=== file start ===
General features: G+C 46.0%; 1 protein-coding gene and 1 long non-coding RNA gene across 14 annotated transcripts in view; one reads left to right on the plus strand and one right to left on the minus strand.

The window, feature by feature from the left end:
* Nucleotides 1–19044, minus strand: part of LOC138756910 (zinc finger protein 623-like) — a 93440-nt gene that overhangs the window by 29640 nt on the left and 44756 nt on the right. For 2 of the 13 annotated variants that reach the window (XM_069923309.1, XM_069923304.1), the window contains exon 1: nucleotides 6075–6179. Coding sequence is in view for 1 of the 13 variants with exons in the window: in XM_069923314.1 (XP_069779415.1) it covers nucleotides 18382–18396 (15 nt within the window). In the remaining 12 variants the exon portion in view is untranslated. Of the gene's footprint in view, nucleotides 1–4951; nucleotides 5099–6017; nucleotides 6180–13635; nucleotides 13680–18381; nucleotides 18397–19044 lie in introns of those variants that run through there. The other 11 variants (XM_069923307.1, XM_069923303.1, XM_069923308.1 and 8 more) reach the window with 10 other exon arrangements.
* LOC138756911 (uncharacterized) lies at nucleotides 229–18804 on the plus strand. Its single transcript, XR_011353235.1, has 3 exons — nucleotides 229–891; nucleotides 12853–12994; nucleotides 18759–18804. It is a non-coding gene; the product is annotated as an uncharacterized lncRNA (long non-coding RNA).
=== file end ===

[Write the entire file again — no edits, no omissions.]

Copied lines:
General features: G+C 46.0%; 1 protein-coding gene and 1 long non-coding RNA gene across 14 annotated transcripts in view; one reads left to right on the plus strand and one right to left on the minus strand.

The window, feature by feature from the left end:
* Nucleotides 1–19044, minus strand: part of LOC138756910 (zinc finger protein 623-like) — a 93440-nt gene that overhangs the window by 29640 nt on the left and 44756 nt on the right. For 2 of the 13 annotated variants that reach the window (XM_069923309.1, XM_069923304.1), the window contains exon 1: nucleotides 6075–6179. Coding sequence is in view for 1 of the 13 variants with exons in the window: in XM_069923314.1 (XP_069779415.1) it covers nucleotides 18382–18396 (15 nt within the window). In the remaining 12 variants the exon portion in view is untranslated. Of the gene's footprint in view, nucleotides 1–4951; nucleotides 5099–6017; nucleotides 6180–13635; nucleotides 13680–18381; nucleotides 18397–19044 lie in introns of those variants that run through there. The other 11 variants (XM_069923307.1, XM_069923303.1, XM_069923308.1 and 8 more) reach the window with 10 other exon arrangements.
* LOC138756911 (uncharacterized) lies at nucleotides 229–18804 on the plus strand. Its single transcript, XR_011353235.1, has 3 exons — nucleotides 229–891; nucleotides 12853–12994; nucleotides 18759–18804. It is a non-coding gene; the product is annotated as an uncharacterized lncRNA (long non-coding RNA).